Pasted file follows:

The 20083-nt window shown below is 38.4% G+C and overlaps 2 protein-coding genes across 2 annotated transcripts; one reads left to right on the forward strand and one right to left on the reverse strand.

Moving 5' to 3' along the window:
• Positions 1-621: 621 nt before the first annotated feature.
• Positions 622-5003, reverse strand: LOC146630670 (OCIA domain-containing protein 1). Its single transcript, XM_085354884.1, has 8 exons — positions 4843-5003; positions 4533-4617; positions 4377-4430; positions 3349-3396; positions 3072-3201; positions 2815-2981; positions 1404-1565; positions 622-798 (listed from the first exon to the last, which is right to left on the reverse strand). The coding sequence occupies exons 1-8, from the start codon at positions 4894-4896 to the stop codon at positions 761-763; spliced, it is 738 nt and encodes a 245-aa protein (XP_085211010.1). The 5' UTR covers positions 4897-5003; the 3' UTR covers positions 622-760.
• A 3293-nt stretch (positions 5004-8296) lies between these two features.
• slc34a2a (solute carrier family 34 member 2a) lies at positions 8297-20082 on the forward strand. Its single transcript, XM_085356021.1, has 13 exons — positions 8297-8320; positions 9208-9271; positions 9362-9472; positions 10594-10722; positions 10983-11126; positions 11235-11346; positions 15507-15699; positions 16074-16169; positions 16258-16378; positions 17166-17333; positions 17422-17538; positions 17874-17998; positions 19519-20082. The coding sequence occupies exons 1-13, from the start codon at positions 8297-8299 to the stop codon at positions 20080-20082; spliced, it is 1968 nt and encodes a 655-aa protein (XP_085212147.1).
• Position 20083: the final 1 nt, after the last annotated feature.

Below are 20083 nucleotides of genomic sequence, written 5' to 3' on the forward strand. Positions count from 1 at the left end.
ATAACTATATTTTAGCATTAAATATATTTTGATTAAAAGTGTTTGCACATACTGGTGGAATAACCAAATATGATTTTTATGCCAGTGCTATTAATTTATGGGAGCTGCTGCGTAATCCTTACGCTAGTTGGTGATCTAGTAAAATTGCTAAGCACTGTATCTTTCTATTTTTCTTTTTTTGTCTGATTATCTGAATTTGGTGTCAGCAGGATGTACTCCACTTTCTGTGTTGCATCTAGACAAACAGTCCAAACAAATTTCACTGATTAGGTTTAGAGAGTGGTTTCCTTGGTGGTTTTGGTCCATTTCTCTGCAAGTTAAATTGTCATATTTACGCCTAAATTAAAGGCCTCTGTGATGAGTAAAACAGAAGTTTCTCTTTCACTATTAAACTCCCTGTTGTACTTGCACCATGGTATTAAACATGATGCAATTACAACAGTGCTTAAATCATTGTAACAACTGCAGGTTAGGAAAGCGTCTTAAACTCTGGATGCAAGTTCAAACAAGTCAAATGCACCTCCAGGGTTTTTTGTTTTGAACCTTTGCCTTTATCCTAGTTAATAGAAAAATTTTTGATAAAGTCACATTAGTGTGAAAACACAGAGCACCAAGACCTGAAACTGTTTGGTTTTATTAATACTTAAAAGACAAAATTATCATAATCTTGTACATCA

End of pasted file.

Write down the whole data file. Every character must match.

The 20083-nt window shown below is 38.4% G+C and overlaps 2 protein-coding genes across 2 annotated transcripts; one reads left to right on the forward strand and one right to left on the reverse strand.

Moving 5' to 3' along the window:
• Positions 1-621: 621 nt before the first annotated feature.
• Positions 622-5003, reverse strand: LOC146630670 (OCIA domain-containing protein 1). Its single transcript, XM_085354884.1, has 8 exons — positions 4843-5003; positions 4533-4617; positions 4377-4430; positions 3349-3396; positions 3072-3201; positions 2815-2981; positions 1404-1565; positions 622-798 (listed from the first exon to the last, which is right to left on the reverse strand). The coding sequence occupies exons 1-8, from the start codon at positions 4894-4896 to the stop codon at positions 761-763; spliced, it is 738 nt and encodes a 245-aa protein (XP_085211010.1). The 5' UTR covers positions 4897-5003; the 3' UTR covers positions 622-760.
• A 3293-nt stretch (positions 5004-8296) lies between these two features.
• slc34a2a (solute carrier family 34 member 2a) lies at positions 8297-20082 on the forward strand. Its single transcript, XM_085356021.1, has 13 exons — positions 8297-8320; positions 9208-9271; positions 9362-9472; positions 10594-10722; positions 10983-11126; positions 11235-11346; positions 15507-15699; positions 16074-16169; positions 16258-16378; positions 17166-17333; positions 17422-17538; positions 17874-17998; positions 19519-20082. The coding sequence occupies exons 1-13, from the start codon at positions 8297-8299 to the stop codon at positions 20080-20082; spliced, it is 1968 nt and encodes a 655-aa protein (XP_085212147.1).
• Position 20083: the final 1 nt, after the last annotated feature.

Below are 20083 nucleotides of genomic sequence, written 5' to 3' on the forward strand. Positions count from 1 at the left end.
ATAACTATATTTTAGCATTAAATATATTTTGATTAAAAGTGTTTGCACATACTGGTGGAATAACCAAATATGATTTTTATGCCAGTGCTATTAATTTATGGGAGCTGCTGCGTAATCCTTACGCTAGTTGGTGATCTAGTAAAATTGCTAAGCACTGTATCTTTCTATTTTTCTTTTTTTGTCTGATTATCTGAATTTGGTGTCAGCAGGATGTACTCCACTTTCTGTGTTGCATCTAGACAAACAGTCCAAACAAATTTCACTGATTAGGTTTAGAGAGTGGTTTCCTTGGTGGTTTTGGTCCATTTCTCTGCAAGTTAAATTGTCATATTTACGCCTAAATTAAAGGCCTCTGTGATGAGTAAAACAGAAGTTTCTCTTTCACTATTAAACTCCCTGTTGTACTTGCACCATGGTATTAAACATGATGCAATTACAACAGTGCTTAAATCATTGTAACAACTGCAGGTTAGGAAAGCGTCTTAAACTCTGGATGCAAGTTCAAACAAGTCAAATGCACCTCCAGGGTTTTTTGTTTTGAACCTTTGCCTTTATCCTAGTTAATAGAAAAATTTTTGATAAAGTCACATTAGTGTGAAAACACAGAGCACCAAGACCTGAAACTGTTTGGTTTTATTAATACTTAAAAGACAAAATTATCATAATCTTGTACATCA